Another example is cited in the last two verses. Light an earthen lamp. Take a pot; make five holes and place it over the lamp with mouth of the pot around the lamp. Now two points are raised; one about the lamp and another about the five objects that are to be placed on the holes. The five objects are gooseberry, a lute (original verse says vīṇā; also known as Indian lute), musk, a gem stone and a hand fan. 

What is the illation here? The house where the lamp is burning is the material world, full of ignorance, known as māyā. Pot is the human body. The five holes in the pot are five sensory organs. Experience of the sensory organs is the five objects placed on the holes. They are śabda, sparśa, rūpa, rasa, gandha (five tanmātra-s or rudimentary subtle elements). Gooseberry is the taste (rasa); lute is the sound (śabda); musk is the smell (gandha); gem by form (rūpa) and touch (sparśa) by the fan. The earthen lamp that holds the oil and wick is the biological system of the human body. Wick is the mind and the oil that makes the wick to burn is the prāṇa. With all these things, perception of the material world is not possible.  Without that light, nothing can be perceived. Similarly, without the Self, nothing can be experienced.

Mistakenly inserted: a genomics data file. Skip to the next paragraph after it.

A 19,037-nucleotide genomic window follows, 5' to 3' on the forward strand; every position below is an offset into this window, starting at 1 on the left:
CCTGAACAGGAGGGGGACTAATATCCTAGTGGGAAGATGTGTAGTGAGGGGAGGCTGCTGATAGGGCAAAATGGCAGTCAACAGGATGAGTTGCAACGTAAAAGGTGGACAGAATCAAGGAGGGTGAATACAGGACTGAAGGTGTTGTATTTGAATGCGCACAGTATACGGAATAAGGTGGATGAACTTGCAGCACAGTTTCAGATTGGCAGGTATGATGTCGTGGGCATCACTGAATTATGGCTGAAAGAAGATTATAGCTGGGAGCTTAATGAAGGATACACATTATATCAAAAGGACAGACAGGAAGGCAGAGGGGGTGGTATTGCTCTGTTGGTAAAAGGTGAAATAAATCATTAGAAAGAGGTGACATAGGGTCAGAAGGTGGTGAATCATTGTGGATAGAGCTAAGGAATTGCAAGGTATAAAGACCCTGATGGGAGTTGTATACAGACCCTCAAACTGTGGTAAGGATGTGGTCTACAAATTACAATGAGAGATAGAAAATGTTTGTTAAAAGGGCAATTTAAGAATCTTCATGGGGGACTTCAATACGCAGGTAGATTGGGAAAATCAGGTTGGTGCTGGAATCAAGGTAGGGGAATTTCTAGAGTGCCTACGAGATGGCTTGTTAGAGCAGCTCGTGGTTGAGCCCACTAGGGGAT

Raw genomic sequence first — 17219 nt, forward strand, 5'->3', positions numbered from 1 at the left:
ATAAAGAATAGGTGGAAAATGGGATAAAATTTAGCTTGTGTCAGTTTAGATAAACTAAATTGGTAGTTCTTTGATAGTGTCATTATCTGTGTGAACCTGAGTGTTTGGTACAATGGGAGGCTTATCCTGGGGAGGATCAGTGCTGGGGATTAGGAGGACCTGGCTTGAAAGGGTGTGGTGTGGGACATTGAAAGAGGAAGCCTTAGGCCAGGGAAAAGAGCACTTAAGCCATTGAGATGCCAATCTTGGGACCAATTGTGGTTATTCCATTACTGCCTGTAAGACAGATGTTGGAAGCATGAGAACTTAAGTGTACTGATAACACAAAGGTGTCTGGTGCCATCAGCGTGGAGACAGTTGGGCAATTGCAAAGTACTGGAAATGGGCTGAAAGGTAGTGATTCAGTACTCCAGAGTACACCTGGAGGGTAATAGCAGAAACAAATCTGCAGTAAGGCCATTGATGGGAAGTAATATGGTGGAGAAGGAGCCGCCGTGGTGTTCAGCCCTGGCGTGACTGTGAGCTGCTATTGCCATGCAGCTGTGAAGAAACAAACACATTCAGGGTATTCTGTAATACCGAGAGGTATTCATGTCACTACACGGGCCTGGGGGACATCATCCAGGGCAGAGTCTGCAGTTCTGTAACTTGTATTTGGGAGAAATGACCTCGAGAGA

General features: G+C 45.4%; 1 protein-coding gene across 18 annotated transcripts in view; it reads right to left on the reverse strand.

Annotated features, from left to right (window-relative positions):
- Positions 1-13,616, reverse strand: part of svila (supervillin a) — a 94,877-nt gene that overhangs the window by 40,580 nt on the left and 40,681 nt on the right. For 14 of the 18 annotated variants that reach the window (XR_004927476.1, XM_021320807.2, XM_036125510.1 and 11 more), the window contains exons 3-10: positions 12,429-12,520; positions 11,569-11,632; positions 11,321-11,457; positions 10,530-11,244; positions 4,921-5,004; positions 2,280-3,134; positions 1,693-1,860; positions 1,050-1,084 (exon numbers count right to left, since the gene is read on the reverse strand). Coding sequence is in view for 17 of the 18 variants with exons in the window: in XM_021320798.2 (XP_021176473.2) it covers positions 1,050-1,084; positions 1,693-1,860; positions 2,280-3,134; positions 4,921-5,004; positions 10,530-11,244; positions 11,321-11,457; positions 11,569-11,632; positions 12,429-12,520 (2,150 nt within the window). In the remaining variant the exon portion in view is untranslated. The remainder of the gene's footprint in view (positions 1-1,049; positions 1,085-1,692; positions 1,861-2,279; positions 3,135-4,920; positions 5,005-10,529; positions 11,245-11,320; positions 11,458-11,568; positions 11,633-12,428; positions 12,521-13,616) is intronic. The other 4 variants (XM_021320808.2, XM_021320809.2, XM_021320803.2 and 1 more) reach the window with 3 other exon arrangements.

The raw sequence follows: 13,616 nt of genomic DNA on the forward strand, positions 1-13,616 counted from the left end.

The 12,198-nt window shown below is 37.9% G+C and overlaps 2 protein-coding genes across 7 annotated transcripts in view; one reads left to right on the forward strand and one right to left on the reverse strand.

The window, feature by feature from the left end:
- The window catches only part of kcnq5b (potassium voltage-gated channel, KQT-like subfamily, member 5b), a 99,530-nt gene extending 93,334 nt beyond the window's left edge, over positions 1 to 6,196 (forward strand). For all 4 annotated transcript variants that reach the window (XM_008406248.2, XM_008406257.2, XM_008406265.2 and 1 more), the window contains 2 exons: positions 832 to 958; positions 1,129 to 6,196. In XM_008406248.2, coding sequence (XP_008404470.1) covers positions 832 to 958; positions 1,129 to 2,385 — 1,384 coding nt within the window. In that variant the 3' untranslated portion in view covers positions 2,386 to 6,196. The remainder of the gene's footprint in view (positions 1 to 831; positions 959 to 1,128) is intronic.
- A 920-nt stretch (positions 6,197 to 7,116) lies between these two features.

Spiritual world is not something that exists outside the material world. It is a part of our material existence. Without the body, how can the Self be realized? Just body is not enough. We need antaḥkaraṇa (mind, intellect and ego). Unless everything associated with the material world is transcended, experience of the Self cannot be realized. Self is Brahman, says Mahānirvāṇa Tantra (III.12). It says, “First recite praṇava (ॐ), then saccit (sat + cit), then ekaṁ (one and only, which is beyond normal comprehension) and then the word Brahma (Brahman). This gives rise to mantrodhāra (supporting all mantras or the base of all mantras; in other words, all other mantras originate from mantrodhāra) and this mantra is ॐ सच्चित् एकं ब्रह्म om saccit ekaṁ brahma, which means eternity and consciousness is Brahman. This mantra gave rise another mantra saccidānandha, which means existence, Consciousness and Bliss. This is how Brahman can be experienced.